Jet engines are not very efficient at low power and speeds, so using an alternative method of propulsion is a good opportunity to save fuel.
An aircraft the size of an A320 will probably burn about 200 kg of fuel during taxi (based on this and this). Assuming fuel costs \$3 per gallon, this is about \$200 per flight.
The cost of the added weight from the electric motor will vary based on flight length, but assuming \$0.05 per pound, the extra cost would be \$16.50. Of course you are saving 200 kg of fuel, so this also helps to offset the weight. The electric motor is powered by the APU which uses much less fuel than the engines.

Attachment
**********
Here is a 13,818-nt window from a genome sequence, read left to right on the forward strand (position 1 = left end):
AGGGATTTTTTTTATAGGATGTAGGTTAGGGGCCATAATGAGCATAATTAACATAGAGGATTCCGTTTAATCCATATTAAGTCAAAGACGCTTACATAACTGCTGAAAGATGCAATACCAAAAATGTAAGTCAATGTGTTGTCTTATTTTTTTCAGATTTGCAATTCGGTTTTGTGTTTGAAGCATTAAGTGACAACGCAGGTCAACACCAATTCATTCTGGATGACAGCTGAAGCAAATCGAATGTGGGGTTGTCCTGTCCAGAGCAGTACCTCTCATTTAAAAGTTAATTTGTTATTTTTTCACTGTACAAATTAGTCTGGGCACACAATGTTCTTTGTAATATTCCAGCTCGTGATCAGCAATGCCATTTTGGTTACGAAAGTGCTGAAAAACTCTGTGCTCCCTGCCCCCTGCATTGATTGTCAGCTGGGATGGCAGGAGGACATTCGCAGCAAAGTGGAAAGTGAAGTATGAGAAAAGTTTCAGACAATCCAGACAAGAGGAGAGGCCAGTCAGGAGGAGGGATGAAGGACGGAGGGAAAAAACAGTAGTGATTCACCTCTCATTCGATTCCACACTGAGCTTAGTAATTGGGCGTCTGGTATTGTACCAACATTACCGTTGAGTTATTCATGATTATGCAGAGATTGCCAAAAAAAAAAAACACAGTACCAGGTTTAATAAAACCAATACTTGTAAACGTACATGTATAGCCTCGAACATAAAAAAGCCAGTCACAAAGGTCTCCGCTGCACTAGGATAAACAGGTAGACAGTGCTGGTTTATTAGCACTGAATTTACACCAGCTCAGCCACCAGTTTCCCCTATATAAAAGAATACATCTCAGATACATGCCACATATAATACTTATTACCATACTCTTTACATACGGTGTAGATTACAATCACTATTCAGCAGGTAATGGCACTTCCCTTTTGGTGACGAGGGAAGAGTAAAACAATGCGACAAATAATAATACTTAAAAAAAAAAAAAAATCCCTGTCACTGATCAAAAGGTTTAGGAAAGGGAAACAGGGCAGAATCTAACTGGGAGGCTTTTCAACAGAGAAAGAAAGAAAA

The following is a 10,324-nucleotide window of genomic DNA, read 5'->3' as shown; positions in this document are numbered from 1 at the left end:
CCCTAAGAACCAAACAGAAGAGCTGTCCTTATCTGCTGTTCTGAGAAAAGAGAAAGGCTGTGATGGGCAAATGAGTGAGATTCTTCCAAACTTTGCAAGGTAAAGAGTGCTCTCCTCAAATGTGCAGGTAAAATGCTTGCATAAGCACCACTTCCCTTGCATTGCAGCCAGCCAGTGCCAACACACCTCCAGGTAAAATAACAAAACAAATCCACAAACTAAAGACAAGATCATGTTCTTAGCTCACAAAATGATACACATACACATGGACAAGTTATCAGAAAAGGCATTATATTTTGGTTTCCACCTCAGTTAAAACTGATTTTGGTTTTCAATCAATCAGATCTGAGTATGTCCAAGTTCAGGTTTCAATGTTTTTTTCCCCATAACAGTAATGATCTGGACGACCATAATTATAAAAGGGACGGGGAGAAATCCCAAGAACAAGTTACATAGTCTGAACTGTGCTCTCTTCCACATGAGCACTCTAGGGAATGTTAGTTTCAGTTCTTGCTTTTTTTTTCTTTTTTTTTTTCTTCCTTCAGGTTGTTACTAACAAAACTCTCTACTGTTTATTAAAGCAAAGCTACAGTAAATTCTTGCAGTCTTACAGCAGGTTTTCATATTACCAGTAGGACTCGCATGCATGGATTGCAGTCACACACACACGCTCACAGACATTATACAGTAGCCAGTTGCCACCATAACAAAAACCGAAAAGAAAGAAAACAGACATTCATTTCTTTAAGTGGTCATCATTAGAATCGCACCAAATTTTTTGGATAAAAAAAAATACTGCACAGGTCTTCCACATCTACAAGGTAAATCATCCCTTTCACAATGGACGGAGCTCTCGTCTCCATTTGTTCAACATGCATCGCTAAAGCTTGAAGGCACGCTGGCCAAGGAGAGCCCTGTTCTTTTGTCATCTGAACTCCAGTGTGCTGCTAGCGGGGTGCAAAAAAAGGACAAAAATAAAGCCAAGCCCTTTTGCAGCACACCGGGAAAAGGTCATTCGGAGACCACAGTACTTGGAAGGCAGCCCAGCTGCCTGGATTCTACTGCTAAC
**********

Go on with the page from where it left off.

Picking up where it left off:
As KeithS points out, this adds up quickly. Even if United Airlines only equips its 150 A320 series planes with this equipment (which would certainly be a large upfront cost), and those planes make 5 flights each per day, that adds up to \$150,000 in savings every day. This will of course depend on fuel prices, which are actually well under $3/gal at the moment.
A simple way to save some fuel while taxiing is to only use 1 engine (or 2, for four engine planes) to taxi. This doesn't save as much fuel as the electric option, but also has much less upfront cost.